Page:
The Russians are clearly worried at what they consider an inept diplomatic performance by the new administration. It appears that political elites in Moscow have stopped cheering enthusiastically for the new “revolutionary” president. After all, 2017 is the 100th anniversary of the Russian revolution, and certainly the idea of a new revolution is not being encouraged by the likes of Putin, despite his lip service to it. Revolutions usually mean change of regimes.

Trump was expected to be a complying ally, a sort of puppet of the Kremlin, somebody who would assist Putin in making Russia great again. instead he is proving to be politically inept likely to create a mess of Putin’s vision of a greater resurgent Russia. Hillary Clinton does not look so bad any longer.

Most disturbing for Putin is that Trump and not Putin is now the most mentioned name in the Russian media. Unlike most Europeans, most Russians seem to be sympathetic toward Trump. They seem to share his aversion to win-win politics and Bannon’s vision of apocalyptic politics.

They do not mind Machiavellian ploys, of which they seem to be masters; what they are witnessing instead, is an erratic, vindictive, simplistic, narcissistic, insecure, delusional personality bordering on the pathological with delusions of dismantling America’s “old regime.” That comes too close for comfort. What if the Russian people also got the idea that the time has come for a new regime?

They are also witnessing with alarm that the chances are growing that eventually a rattled judiciary and Congress may react with impeachment procedures in defense of a violated constitutional system.

White House strategist-in-chief Stephen Bannon is surely worried about that prospect, and so are the Russians. They do not mind the populist anti-elitism, but they do mind, with Bannon, its anti-establishment and the ultra-nationalistic aspects. The establishment right now are Putin and Trump. After all, the Russians remember well that in 1917 the Russian revolution was encouraged by the Germans with the aim of pulling Russia out of the war, and it worked.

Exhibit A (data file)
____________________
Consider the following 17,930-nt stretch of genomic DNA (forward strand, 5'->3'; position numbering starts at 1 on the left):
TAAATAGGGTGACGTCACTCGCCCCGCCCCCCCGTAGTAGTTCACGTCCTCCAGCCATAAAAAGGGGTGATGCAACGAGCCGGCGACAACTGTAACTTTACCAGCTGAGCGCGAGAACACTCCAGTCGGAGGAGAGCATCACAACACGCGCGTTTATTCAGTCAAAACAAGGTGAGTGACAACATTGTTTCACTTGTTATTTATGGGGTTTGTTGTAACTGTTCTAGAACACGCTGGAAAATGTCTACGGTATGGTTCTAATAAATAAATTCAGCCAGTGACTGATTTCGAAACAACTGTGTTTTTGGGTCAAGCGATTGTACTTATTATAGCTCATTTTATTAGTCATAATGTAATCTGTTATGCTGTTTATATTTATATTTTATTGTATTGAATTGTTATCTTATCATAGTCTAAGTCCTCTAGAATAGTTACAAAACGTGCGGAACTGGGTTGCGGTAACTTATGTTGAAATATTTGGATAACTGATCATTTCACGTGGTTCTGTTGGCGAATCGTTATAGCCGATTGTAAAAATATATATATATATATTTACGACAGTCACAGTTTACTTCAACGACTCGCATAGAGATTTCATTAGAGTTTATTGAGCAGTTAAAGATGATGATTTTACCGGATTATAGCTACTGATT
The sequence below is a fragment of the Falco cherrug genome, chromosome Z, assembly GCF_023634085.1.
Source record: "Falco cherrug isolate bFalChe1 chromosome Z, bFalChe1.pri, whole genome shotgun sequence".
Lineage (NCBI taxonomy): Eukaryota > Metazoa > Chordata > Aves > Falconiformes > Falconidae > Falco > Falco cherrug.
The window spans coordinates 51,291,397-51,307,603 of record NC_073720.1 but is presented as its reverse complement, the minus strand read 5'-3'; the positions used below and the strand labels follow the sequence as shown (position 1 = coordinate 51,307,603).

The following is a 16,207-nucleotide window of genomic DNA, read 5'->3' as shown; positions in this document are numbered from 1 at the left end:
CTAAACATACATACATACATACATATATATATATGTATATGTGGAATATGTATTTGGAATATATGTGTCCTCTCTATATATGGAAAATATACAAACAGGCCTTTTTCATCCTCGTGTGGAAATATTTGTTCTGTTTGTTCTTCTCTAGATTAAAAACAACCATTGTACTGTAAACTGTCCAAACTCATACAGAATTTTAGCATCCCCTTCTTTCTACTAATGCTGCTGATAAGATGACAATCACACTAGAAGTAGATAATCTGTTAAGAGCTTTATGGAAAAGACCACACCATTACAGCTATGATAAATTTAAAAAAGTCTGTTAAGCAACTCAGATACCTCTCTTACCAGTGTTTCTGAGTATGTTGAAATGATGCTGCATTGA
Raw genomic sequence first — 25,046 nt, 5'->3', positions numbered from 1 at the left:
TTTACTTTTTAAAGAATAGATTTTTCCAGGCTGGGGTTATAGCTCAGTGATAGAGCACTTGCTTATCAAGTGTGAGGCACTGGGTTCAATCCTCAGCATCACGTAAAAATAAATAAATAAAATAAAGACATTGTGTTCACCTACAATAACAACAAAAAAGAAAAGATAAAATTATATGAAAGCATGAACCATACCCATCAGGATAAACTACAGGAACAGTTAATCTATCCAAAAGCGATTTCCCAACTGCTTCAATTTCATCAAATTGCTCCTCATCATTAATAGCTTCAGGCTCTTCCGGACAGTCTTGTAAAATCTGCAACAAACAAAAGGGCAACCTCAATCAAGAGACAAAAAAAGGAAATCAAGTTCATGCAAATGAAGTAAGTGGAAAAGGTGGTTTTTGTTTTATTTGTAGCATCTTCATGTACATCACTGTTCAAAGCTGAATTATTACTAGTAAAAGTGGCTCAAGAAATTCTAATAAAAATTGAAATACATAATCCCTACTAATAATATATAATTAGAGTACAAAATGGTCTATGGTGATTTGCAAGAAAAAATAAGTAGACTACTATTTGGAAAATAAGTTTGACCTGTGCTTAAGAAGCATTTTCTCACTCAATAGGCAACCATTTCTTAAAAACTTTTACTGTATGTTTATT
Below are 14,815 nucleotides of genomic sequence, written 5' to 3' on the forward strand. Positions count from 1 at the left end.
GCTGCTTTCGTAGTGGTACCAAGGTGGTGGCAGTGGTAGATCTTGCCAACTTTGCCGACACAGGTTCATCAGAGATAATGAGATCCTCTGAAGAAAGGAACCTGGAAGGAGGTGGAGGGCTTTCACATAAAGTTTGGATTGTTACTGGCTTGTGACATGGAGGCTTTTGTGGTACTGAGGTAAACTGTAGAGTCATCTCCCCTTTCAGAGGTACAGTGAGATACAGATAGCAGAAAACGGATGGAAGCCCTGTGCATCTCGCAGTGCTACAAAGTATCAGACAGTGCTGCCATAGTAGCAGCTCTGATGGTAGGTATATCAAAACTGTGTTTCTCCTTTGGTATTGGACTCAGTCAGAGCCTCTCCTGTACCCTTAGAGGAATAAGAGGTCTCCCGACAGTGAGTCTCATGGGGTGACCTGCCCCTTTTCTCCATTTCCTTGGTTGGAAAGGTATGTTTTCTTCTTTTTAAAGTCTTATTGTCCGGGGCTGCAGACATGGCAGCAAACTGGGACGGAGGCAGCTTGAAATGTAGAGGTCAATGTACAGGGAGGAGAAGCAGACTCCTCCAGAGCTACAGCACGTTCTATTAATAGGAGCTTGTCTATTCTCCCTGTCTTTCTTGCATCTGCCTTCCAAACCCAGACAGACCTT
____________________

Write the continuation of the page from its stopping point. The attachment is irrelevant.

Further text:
The Russians had hoped for normalization. What they are getting is political incompetence, ushering turmoil and confusion, possible trade wars, and global instability. Trump is beating Putin’s penchant for creating instability, thrashing international rules in order to play an oversized international role. Even anti-Americanism does not seem to work as well any longer.

It is also beginning to dawn on the Russians that if Trump is impeached, as it looks likely, it may unleash an anti-Russian reaction in Congress, to wit Sen. McCain and Graham, among others. That would certainly restrict the Kremlin’s geopolitical options. They are worrying that their eagerness to ensure Trump’s election the presidency may have resulted in a bad bargain after all. But stay tuned, the best of this geopolitical mess may still be in the making.

Professor Paparella has earned a Ph.D. in Italian Humanism, with a dissertation on the philosopher of history Giambattista Vico, from Yale University. He is a scholar interested in current relevant philosophical, political and cultural issues; the author of numerous essays and books on the EU cultural identity among which A New Europe in search of its Soul, and Europa: An Idea and a Journey. Presently he teaches philosophy and humanities at Barry University, Miami, Florida. He is a prolific writer and has written hundreds of essays for both traditional academic and on-line magazines among which Metanexus and Ovi. One of his current works in progress is a book dealing with the issue of cultural identity within the phenomenon of “the neo-immigrant” exhibited by an international global economy strong on positivism and utilitarianism and weak on humanism and ideals.